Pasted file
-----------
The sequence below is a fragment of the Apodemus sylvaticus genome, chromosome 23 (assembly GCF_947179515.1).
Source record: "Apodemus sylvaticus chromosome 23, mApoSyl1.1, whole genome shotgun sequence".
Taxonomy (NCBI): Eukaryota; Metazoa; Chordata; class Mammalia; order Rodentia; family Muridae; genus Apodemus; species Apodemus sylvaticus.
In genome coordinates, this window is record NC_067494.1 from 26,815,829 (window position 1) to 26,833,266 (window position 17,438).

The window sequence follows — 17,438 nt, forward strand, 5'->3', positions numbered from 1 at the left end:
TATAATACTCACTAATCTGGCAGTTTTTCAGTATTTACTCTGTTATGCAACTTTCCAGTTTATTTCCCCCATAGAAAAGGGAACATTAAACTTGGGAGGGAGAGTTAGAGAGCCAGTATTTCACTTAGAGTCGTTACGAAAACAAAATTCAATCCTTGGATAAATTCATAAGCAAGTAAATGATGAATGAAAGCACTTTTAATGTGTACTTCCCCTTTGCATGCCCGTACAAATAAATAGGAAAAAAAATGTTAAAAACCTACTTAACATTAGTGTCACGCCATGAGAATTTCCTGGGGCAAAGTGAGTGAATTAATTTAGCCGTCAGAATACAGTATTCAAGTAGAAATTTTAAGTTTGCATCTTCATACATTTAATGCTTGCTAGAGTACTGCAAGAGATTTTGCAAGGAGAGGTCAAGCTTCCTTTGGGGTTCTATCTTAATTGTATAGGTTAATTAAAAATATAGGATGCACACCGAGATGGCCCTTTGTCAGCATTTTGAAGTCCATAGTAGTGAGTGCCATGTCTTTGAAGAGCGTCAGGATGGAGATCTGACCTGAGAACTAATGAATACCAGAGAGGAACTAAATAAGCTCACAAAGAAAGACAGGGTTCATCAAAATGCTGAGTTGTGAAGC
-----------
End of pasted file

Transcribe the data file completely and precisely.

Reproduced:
The sequence below is a fragment of the Apodemus sylvaticus genome, chromosome 23 (assembly GCF_947179515.1).
Source record: "Apodemus sylvaticus chromosome 23, mApoSyl1.1, whole genome shotgun sequence".
Taxonomy (NCBI): Eukaryota; Metazoa; Chordata; class Mammalia; order Rodentia; family Muridae; genus Apodemus; species Apodemus sylvaticus.
In genome coordinates, this window is record NC_067494.1 from 26,815,829 (window position 1) to 26,833,266 (window position 17,438).

The window sequence follows — 17,438 nt, forward strand, 5'->3', positions numbered from 1 at the left end:
TATAATACTCACTAATCTGGCAGTTTTTCAGTATTTACTCTGTTATGCAACTTTCCAGTTTATTTCCCCCATAGAAAAGGGAACATTAAACTTGGGAGGGAGAGTTAGAGAGCCAGTATTTCACTTAGAGTCGTTACGAAAACAAAATTCAATCCTTGGATAAATTCATAAGCAAGTAAATGATGAATGAAAGCACTTTTAATGTGTACTTCCCCTTTGCATGCCCGTACAAATAAATAGGAAAAAAAATGTTAAAAACCTACTTAACATTAGTGTCACGCCATGAGAATTTCCTGGGGCAAAGTGAGTGAATTAATTTAGCCGTCAGAATACAGTATTCAAGTAGAAATTTTAAGTTTGCATCTTCATACATTTAATGCTTGCTAGAGTACTGCAAGAGATTTTGCAAGGAGAGGTCAAGCTTCCTTTGGGGTTCTATCTTAATTGTATAGGTTAATTAAAAATATAGGATGCACACCGAGATGGCCCTTTGTCAGCATTTTGAAGTCCATAGTAGTGAGTGCCATGTCTTTGAAGAGCGTCAGGATGGAGATCTGACCTGAGAACTAATGAATACCAGAGAGGAACTAAATAAGCTCACAAAGAAAGACAGGGTTCATCAAAATGCTGAGTTGTGAAGC